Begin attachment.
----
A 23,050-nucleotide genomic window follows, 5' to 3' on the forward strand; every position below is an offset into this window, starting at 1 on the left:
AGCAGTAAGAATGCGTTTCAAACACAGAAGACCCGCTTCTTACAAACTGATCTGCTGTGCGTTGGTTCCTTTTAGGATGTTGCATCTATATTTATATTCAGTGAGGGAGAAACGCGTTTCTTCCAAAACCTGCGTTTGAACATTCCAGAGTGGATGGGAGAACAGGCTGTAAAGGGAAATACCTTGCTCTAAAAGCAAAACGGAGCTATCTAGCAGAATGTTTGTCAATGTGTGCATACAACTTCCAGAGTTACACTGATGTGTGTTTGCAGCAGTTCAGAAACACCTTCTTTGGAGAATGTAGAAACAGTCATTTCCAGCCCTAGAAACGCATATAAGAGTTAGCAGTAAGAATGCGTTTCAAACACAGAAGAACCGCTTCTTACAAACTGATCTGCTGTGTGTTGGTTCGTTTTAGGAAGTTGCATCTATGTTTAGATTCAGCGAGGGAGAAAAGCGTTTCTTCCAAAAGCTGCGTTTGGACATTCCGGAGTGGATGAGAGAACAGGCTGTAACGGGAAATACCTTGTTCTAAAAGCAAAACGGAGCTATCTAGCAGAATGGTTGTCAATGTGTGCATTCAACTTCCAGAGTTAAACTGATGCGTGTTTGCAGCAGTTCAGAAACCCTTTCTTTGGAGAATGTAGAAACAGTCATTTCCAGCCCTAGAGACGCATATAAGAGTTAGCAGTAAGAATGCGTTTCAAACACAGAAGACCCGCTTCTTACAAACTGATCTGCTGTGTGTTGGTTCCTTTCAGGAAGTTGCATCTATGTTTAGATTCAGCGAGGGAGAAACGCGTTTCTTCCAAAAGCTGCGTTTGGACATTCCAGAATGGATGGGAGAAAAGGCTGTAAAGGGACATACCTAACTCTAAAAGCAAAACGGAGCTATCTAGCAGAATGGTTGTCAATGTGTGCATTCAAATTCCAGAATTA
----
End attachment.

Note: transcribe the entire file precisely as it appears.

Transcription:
A 23,050-nucleotide genomic window follows, 5' to 3' on the forward strand; every position below is an offset into this window, starting at 1 on the left:
AGCAGTAAGAATGCGTTTCAAACACAGAAGACCCGCTTCTTACAAACTGATCTGCTGTGCGTTGGTTCCTTTTAGGATGTTGCATCTATATTTATATTCAGTGAGGGAGAAACGCGTTTCTTCCAAAACCTGCGTTTGAACATTCCAGAGTGGATGGGAGAACAGGCTGTAAAGGGAAATACCTTGCTCTAAAAGCAAAACGGAGCTATCTAGCAGAATGTTTGTCAATGTGTGCATACAACTTCCAGAGTTACACTGATGTGTGTTTGCAGCAGTTCAGAAACACCTTCTTTGGAGAATGTAGAAACAGTCATTTCCAGCCCTAGAAACGCATATAAGAGTTAGCAGTAAGAATGCGTTTCAAACACAGAAGAACCGCTTCTTACAAACTGATCTGCTGTGTGTTGGTTCGTTTTAGGAAGTTGCATCTATGTTTAGATTCAGCGAGGGAGAAAAGCGTTTCTTCCAAAAGCTGCGTTTGGACATTCCGGAGTGGATGAGAGAACAGGCTGTAACGGGAAATACCTTGTTCTAAAAGCAAAACGGAGCTATCTAGCAGAATGGTTGTCAATGTGTGCATTCAACTTCCAGAGTTAAACTGATGCGTGTTTGCAGCAGTTCAGAAACCCTTTCTTTGGAGAATGTAGAAACAGTCATTTCCAGCCCTAGAGACGCATATAAGAGTTAGCAGTAAGAATGCGTTTCAAACACAGAAGACCCGCTTCTTACAAACTGATCTGCTGTGTGTTGGTTCCTTTCAGGAAGTTGCATCTATGTTTAGATTCAGCGAGGGAGAAACGCGTTTCTTCCAAAAGCTGCGTTTGGACATTCCAGAATGGATGGGAGAAAAGGCTGTAAAGGGACATACCTAACTCTAAAAGCAAAACGGAGCTATCTAGCAGAATGGTTGTCAATGTGTGCATTCAAATTCCAGAATTA